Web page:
For decades, Jackie Young had been searching.
Orphaned as an infant, he spent the first few years of his life in a Nazi internment camp in what is now the Czech Republic. After World War II he was taken to England, adopted and given a new name.
As an adult, he struggled to learn of his origins and his family. He had some scant information about his birth mother, who died in a concentration camp. But about his father? Nothing. Just a blank space on a birth certificate.
That changed earlier this year when genealogists used a DNA sample to help find a name — and some relatives he never knew he had.
Having that answer to a lifelong question has been “amazing,” said Young, now 80 and living in London. It “opened the door that I thought would never get opened.”
Now there’s an effort underway to bring that possibility to other Holocaust survivors and their children.
The New York-based Center for Jewish History is launching the DNA Reunion Project, offering DNA testing kits for free through an application on its website. For those who use the kits it is also offering a chance to get some guidance on next steps from the genealogists who worked with Young.
Those genealogists, Jennifer Mendelsohn and Adina Newman, have been doing this kind of work over the last several years, and run a Facebook group about Jewish DNA and genetic genealogy.
The advent of DNA technology has opened up a new world of possibilities in addition to the paper trails and archives that Holocaust survivors and their descendants have used to learn about family connections severed by genocide, Newman said.
“There are times when people are separated and they don’t even realize they’re separated. Maybe a name change occurred so they didn’t know to look for the other person,” she said. “There are cases that simply cannot be solved without DNA.”
While interest in genealogy and family trees is widespread, there’s a particular poignancy in doing this work in a community where so many family ties have been ripped apart because of the Holocaust, Mendelsohn said.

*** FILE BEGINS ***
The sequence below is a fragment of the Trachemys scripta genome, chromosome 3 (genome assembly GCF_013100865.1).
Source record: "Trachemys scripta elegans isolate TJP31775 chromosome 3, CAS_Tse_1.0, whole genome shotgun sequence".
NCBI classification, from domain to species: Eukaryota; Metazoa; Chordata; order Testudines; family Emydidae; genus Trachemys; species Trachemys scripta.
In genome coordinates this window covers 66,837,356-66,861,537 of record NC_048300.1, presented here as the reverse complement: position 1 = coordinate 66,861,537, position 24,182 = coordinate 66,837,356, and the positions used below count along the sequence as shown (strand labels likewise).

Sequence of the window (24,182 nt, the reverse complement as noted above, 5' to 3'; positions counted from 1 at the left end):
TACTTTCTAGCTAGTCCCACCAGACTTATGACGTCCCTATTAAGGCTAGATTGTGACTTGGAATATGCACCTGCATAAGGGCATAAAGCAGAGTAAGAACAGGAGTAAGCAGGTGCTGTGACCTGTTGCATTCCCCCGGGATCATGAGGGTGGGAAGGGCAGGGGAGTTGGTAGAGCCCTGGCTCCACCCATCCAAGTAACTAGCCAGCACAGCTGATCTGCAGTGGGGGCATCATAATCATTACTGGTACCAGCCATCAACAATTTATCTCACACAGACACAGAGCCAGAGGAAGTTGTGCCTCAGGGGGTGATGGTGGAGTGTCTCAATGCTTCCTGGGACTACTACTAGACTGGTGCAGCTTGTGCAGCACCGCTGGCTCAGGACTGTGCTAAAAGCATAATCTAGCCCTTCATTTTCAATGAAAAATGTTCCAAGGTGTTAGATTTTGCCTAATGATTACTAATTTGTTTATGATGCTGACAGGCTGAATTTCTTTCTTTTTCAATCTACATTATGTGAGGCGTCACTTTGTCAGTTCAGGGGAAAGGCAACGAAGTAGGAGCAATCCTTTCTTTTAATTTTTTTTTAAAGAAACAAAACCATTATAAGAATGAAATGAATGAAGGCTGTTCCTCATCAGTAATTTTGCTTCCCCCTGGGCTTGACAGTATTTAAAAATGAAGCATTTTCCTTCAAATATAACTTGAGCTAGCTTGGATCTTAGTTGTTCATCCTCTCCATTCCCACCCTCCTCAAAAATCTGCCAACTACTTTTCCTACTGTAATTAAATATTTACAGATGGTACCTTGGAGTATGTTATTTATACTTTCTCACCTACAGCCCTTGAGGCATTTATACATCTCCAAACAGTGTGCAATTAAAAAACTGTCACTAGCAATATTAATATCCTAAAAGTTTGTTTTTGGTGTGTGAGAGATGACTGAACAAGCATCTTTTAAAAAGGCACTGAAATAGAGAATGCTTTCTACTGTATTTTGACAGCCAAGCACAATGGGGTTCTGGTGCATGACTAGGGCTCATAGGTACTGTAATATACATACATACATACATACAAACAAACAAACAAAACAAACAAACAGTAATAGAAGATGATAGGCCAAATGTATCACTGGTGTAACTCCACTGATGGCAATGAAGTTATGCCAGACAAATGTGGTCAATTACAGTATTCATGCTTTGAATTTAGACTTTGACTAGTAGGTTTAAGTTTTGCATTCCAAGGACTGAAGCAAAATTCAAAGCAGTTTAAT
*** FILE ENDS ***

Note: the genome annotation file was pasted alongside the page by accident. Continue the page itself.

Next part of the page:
Her earliest effort in this arena was for her husband’s grandmother, who lost both parents, six siblings and a grandfather in the genocide. That effort led to aunts and cousins about whom no one in her husband’s family had known.
Her husband’s uncle, she said, called afterwards and said, “You know, I’ve never seen a photograph of my grandmother. Now that I see photographs of her sisters, it’s so comforting to me. I can imagine what she look like.”
“How do you explain why that’s powerful? It just is. People had nothing. Their families were erased. And now we can bring them back a little bit,” Mendelsohn said.
She and Newman take pains to emphasize that there are no guarantees. Doing the testing or searching archives doesn’t mean living relatives or new information will be found. But it offers a chance.
They and the center are encouraging people to take that chance, especially as time passes and the number of living survivors declines.
“It really is the last moment where these survivors can be given some modicum of justice,” said Gavriel Rosenfeld, president of the center.
“We feel the urgency of this,” Newman said. “I wanted to start yesterday, and that’s why it’s like, no time like the present.”
Rosenfeld said the center had allocated an initial $40,000 for the DNA kits in this beginning pilot effort and expects to spend as much as $100,000 on them in the program’s first year. He said they would look to scale up further if they see enough interest.
Ken Engel thinks there will be. He leads a group in Minnesota for the children of Holocaust survivors and has already told his membership about the program.
“This is an important effort,” Engel said. “It may reveal and disclose wonderful information for them that they never knew about, may make them feel more settled or more connected to the past.”
Young definitely feels that way.
“I’ve been wanting to know all my life,” he said. “If I hadn’t known what I do know now, I think I would still felt that my left arm or my right arm wasn’t fully formed. Family is everything, it’s the major pillar of life in humanity.”
This story has been corrected to reflect that the initial allocation for the pilot program is $40,000, not $15,000.